This is me, Kelly, and I love food. I love other things too like a good belly laugh, receiving unexpected fun post, and the joy of finding trousers that fit, but I do love food. I love everything about it from the multi-sensory assault of it; the practical cooking of it; the feeding of others with it (yes, I’m a feeder), and the consumption of it in all its incredible glories. I digest recipe books greedily and obsessionally, and if this is supposed to be a confessional then I’ll admit to a few horrors from my past just to get them out of the way. Yes, I’ve eaten cold spaghetti hoops out of the tin. Yes, I’ve lapped up salad cream and crisp sandwiches. Yes, I’ve eaten Blackforest Gateaux for breakfast. And yes, I once thought that the additive-ridden spectacular that was ‘Ice Magic’ was the height of sophistication. Show me a child of the 80s who didn’t think the same? That’s right, you can’t.
Some of my earliest memories are food-based, like my fifth Christmas when my brilliant Dad, Peter, cooked roast duck. I can still remember just how happy that meal made me, since, at that time, duck was the best and most exotic thing I’d ever eaten. Everything about it was special; the sounds of Dad preparing it in the kitchen (whilst I played with my state-of-the-art Sindy doll’s house), its deep wintery colours, the rich smells, the succulent textures…even as a whipper-snapper I knew food to be an all-consuming experience. These memories go on and on – from traditional meals at my Nan’s, who each Sunday would feed what seemed like an army, to my Uncle Nigel’s famous trifle, to the new and exciting flavours introduced to me by my amazing step-mum, Jude. These foodie influences were strong and made a lasting impression.
So, I love food. That’s a given. Unfortunately it turns out that not all food loves me which is more than unfortunate as I’d quite happily eat pretty much anything, and lots of it come to that. To put eatwellibrium into context I have to confess to a few serious truths but I’ll get them out of the way fast and then we can try to forget all about it.
Just a few years ago I became so ill that life was, in every way, unbearable. I’d been a pretty sickly child; anaemic, asthmatic, lowered immune system – I got everything and more than once. I had German measles twice, measles 3 times, scarlet fever, pheumonia – you name it, I had it. For the love of all that is good and holy, I’m glad I didn’t have to look after me. In my late teens I suffered dreadfully with Glandular Fever (Epstein-Barr Virus) followed by years of skull-splitting migraines, unexplained bruising, night-terrors, extreme temperature changes, mastitis and visual disturbances. In 2006 I was having biopsies on what turned out, thankfully, to be benign fibroadenomas in both breasts – though they continued to grow and be enormously painful. By 2012 I couldn’t think straight, connect thoughts, follow conversations, see properly, walk without searing pain, or sleep. I avoided social situations because I found them so difficult, or if I had to be social I would just interject with a joke or funny line to make it appear to others that all was well. The reality was I had burning joints which made any movement hellish; the nerve endings in certain parts of my body were so painful it was as though needles were being pushed through my skin. Other ‘treats’ included costochondritis; tinnitus; sinusitis; chronic fatigue; poor circulation; ulcers; slurred speech; bruising; hair-loss; nail-loss; horrendous digestive problems; a constant strep throat; oily spotty skin; bloating; water retention; seriously imbalanced hormones (my cycle completely stopped for the best part of a year just at a time when I would have loved another child and was being asked regularly, ‘So, when are you going to have another one?’ – brilliantly timed, highly intrusive personal questioning), and to put the cherry on this wonder cake, paranoia and depression had well and truly set in. It’s no wonder really though, is it? Needless to say it was a dreadful time. Not only for me but for my family too. Thankfully, as a result of medical testing matched with the advice of a brilliant consultant and the vital support of a nutritionist, I found my way back, and not only back, but to a new level of health I’d never experienced before. eatwellibrium (yes, small ‘e’) sums up my transition from illness to wellness and what I have learnt along the way.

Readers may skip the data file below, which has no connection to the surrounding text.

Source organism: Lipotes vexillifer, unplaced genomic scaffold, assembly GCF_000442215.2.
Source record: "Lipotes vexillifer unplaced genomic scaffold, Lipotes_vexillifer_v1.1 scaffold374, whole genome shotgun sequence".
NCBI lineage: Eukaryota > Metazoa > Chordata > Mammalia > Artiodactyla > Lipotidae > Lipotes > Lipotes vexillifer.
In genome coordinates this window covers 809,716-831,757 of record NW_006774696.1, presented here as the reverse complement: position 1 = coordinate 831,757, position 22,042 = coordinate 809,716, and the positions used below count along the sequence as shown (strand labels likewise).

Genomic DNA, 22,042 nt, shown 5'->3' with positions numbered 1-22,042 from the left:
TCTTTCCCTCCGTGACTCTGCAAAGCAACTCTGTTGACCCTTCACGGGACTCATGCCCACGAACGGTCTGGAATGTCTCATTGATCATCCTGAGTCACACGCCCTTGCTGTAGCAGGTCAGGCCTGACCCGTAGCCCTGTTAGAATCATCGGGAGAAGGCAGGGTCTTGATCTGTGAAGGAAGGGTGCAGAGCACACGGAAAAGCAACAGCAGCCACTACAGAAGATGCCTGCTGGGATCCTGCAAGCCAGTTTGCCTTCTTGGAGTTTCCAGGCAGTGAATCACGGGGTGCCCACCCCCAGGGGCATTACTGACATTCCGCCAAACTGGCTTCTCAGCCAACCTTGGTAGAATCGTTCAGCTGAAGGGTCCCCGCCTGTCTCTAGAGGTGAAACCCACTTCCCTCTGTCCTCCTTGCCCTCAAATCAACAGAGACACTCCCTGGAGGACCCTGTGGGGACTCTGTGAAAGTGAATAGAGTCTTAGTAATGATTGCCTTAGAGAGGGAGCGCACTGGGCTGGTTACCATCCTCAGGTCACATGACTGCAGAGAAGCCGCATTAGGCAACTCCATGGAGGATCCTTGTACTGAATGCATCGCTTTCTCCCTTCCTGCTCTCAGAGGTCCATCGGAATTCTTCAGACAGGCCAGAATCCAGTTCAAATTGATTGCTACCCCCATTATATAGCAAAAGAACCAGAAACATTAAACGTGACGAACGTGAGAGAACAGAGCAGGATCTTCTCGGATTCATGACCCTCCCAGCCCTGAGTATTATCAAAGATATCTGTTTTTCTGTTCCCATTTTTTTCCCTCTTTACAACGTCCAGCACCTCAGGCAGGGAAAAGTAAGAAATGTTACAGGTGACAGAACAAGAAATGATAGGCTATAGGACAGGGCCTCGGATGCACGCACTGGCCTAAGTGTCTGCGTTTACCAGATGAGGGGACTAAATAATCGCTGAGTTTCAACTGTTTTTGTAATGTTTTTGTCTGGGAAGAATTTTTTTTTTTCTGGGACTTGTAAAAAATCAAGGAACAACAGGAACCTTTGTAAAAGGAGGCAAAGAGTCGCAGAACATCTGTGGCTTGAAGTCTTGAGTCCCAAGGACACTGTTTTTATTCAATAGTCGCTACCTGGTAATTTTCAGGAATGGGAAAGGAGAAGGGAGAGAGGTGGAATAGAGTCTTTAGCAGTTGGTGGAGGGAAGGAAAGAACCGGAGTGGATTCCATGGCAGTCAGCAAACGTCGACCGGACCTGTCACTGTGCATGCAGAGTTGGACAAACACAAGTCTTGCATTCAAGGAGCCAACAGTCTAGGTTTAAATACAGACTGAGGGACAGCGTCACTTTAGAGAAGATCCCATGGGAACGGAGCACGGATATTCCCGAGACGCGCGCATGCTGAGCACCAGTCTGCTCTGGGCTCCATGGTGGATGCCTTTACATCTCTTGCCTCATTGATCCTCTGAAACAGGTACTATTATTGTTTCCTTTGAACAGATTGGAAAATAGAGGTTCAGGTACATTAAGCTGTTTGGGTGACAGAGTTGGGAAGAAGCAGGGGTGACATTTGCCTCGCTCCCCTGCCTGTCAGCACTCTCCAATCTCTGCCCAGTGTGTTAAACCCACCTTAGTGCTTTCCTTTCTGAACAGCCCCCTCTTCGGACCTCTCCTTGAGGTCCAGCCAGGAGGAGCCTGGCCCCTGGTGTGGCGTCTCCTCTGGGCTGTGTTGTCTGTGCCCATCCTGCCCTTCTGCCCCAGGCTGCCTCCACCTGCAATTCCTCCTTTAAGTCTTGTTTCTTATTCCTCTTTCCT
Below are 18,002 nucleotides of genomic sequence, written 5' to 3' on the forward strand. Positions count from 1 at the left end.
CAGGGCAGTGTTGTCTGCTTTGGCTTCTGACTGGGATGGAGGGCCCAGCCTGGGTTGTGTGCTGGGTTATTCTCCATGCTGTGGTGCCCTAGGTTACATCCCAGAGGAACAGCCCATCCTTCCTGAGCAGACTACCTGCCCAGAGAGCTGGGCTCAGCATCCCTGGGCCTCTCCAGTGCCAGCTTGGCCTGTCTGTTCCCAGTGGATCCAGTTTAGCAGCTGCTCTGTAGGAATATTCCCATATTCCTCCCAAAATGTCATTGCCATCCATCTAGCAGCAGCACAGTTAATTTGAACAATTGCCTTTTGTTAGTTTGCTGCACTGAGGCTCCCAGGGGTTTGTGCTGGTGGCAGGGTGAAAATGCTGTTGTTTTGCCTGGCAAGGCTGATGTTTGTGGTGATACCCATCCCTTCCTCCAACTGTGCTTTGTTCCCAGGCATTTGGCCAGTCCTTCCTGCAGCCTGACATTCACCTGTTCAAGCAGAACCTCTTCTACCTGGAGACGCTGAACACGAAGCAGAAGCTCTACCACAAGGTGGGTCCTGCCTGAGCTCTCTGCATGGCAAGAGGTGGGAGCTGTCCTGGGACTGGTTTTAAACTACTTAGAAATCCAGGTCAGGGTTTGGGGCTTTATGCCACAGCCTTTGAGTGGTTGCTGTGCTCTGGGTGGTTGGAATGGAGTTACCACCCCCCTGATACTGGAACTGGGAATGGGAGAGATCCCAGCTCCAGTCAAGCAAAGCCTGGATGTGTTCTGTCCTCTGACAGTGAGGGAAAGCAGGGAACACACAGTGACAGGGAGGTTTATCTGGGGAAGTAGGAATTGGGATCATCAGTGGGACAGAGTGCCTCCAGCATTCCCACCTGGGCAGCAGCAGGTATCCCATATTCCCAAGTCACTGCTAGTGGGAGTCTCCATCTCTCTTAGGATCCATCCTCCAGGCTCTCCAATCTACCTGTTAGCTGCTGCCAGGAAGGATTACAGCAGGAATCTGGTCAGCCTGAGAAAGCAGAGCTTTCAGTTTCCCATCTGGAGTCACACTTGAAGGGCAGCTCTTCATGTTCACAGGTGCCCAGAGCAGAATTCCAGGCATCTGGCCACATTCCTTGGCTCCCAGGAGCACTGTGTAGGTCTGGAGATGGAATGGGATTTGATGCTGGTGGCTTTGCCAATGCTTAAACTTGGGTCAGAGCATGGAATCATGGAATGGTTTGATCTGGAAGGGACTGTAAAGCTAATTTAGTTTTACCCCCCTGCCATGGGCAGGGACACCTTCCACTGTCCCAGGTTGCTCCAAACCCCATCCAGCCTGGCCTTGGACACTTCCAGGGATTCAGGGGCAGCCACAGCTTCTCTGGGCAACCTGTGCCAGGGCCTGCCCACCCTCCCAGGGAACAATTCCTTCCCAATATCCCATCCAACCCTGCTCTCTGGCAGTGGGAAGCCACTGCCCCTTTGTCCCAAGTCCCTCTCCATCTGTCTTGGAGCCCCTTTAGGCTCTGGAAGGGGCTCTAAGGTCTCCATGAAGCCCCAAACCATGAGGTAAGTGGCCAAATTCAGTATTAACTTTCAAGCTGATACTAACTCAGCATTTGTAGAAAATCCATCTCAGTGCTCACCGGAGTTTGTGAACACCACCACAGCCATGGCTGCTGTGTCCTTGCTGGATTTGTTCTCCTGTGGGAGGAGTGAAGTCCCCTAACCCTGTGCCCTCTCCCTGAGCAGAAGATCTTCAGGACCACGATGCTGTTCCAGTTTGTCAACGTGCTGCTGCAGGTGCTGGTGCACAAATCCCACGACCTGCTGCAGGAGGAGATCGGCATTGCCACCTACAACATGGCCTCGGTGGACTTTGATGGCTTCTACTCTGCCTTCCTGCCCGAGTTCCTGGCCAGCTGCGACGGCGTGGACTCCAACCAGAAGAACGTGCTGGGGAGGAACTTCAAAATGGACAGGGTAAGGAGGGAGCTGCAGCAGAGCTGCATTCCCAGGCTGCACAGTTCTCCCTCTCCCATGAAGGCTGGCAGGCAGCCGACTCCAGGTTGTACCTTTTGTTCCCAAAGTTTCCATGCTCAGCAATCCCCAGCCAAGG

I still love food, that’s never going to change. And I’m absolutely not on one of those hideous things called a ‘diet’. Let’s not even use that word. I just eat like my life depends on it, which, as it turns out, it does.
Love and veggies,